11 Things A Public Sector Social Customer Services Should Have

4040455314_97690b76ea_o

It’s always good to see slow burning success… and even more so when it comes for people who have worked hard on it.

John Fox spent a fair chunk of time at Sheffield City Council on a range of projects and working to get customer services engaged with the social web was one. I helped John wearing my comms2point0 had for a couple of days with this by showing what was possible. The baton has now been taken up after John’s departure which is good to see.

John has moved on to other things but Sheffield City Council has emerged on Twitter and has a dedicated customer services stream. It is early days but shows all the signs of being a success with a human voice.

It’s prompted me to re-blog the customer service post I made a while back and re-issue the reminder to comms teams to demonstrate their worth as a nit by making friends with this service and see how they can work better together – particularly on the social web.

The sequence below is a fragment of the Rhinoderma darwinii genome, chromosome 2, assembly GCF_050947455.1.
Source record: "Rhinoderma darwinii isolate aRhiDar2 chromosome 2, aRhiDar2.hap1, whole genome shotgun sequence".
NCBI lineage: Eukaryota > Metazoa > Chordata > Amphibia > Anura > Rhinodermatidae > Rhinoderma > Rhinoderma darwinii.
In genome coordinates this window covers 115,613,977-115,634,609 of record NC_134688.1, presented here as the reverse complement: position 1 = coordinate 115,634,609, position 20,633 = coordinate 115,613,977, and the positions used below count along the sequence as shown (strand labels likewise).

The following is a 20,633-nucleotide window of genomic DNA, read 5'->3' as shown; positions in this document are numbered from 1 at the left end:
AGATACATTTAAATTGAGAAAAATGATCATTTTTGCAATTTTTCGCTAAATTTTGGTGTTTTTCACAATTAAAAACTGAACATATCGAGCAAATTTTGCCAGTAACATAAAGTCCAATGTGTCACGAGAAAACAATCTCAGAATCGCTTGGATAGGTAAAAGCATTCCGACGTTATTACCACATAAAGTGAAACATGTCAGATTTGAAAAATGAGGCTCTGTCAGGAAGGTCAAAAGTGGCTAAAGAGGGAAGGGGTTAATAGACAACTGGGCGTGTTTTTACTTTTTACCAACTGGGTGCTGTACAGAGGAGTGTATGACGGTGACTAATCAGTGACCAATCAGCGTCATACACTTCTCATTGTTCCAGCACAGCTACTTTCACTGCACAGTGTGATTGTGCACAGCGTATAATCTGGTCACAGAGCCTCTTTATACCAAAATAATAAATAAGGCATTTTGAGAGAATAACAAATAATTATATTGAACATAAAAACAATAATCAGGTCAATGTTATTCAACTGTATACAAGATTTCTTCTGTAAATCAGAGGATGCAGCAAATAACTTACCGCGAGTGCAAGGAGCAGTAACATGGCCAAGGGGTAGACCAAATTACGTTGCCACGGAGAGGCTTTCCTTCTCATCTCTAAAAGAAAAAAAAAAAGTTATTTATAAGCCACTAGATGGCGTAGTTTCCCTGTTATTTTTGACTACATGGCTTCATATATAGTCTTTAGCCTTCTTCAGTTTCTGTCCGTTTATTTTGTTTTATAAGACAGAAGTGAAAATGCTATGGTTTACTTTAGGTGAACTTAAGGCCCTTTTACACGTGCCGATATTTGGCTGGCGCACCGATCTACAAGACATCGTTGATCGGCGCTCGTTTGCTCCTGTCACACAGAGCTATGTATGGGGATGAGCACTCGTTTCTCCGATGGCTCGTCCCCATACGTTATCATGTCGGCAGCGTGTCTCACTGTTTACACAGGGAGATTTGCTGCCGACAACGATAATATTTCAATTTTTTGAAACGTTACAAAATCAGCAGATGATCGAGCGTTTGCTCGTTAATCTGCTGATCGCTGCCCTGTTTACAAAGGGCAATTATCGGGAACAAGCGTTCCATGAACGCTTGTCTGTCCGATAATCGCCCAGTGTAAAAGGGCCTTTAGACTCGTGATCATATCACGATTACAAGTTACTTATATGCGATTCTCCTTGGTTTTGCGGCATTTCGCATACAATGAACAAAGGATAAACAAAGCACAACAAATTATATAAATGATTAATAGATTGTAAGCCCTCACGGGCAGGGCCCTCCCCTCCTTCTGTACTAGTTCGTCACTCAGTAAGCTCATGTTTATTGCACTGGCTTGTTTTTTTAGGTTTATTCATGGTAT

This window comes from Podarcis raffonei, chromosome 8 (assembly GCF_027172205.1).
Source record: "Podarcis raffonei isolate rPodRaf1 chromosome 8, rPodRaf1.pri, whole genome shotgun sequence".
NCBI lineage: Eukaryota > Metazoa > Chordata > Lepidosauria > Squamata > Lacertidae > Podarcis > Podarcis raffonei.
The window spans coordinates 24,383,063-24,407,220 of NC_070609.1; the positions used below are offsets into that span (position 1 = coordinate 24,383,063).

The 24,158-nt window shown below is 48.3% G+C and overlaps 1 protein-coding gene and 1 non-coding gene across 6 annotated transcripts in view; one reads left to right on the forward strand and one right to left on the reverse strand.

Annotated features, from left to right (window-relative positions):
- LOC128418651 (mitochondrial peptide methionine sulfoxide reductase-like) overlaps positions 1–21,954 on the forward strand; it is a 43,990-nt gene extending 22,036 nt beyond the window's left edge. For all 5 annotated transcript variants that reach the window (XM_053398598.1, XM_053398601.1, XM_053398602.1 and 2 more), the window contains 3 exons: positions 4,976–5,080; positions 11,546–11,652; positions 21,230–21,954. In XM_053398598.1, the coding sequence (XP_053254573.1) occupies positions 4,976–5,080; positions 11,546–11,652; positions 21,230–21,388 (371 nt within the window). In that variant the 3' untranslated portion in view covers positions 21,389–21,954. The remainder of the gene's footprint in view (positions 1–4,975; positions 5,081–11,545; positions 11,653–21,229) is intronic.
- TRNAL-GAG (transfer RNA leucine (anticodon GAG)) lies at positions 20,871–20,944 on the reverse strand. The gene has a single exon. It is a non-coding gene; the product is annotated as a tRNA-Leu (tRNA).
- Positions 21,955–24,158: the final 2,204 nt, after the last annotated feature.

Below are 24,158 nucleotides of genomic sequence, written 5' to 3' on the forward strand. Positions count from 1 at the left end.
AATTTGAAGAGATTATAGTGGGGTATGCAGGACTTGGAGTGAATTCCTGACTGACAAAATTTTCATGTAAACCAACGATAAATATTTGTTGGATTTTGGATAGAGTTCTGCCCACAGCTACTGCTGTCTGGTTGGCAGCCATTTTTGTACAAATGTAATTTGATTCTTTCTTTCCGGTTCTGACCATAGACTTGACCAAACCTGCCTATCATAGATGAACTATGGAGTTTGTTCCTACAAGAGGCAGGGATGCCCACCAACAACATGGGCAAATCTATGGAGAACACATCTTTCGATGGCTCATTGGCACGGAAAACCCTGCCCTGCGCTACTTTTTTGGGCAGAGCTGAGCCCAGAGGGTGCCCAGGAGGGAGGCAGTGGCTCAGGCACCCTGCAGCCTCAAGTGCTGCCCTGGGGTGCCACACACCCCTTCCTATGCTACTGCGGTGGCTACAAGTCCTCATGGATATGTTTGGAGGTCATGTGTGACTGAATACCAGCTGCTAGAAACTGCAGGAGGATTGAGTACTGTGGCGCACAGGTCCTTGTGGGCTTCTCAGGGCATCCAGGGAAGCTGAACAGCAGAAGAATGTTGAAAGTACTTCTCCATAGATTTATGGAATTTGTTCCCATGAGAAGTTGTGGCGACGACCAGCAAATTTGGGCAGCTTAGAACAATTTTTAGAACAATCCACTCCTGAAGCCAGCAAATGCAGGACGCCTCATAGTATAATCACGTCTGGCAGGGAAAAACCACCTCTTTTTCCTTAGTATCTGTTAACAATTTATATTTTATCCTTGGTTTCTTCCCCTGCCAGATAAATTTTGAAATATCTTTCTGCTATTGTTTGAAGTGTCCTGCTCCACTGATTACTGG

11 things a public sector social customer services stream should have…

Have a dedicated customer services Twitter. Yes, I know your organisation probably has at least one already. But plan with scale in mind. You may be answering three or four a day now. But once your generic enquries email was doing that too. Just as you have different email accounts for different things you need different social accounts for different things too.

It should say when it’ll be monitored. 9am to 5pm Monday to Friday is fine so long as you make that clear. You’ll get more brownie points dealing with things out-of-hours but sometimes this just ain’t possible.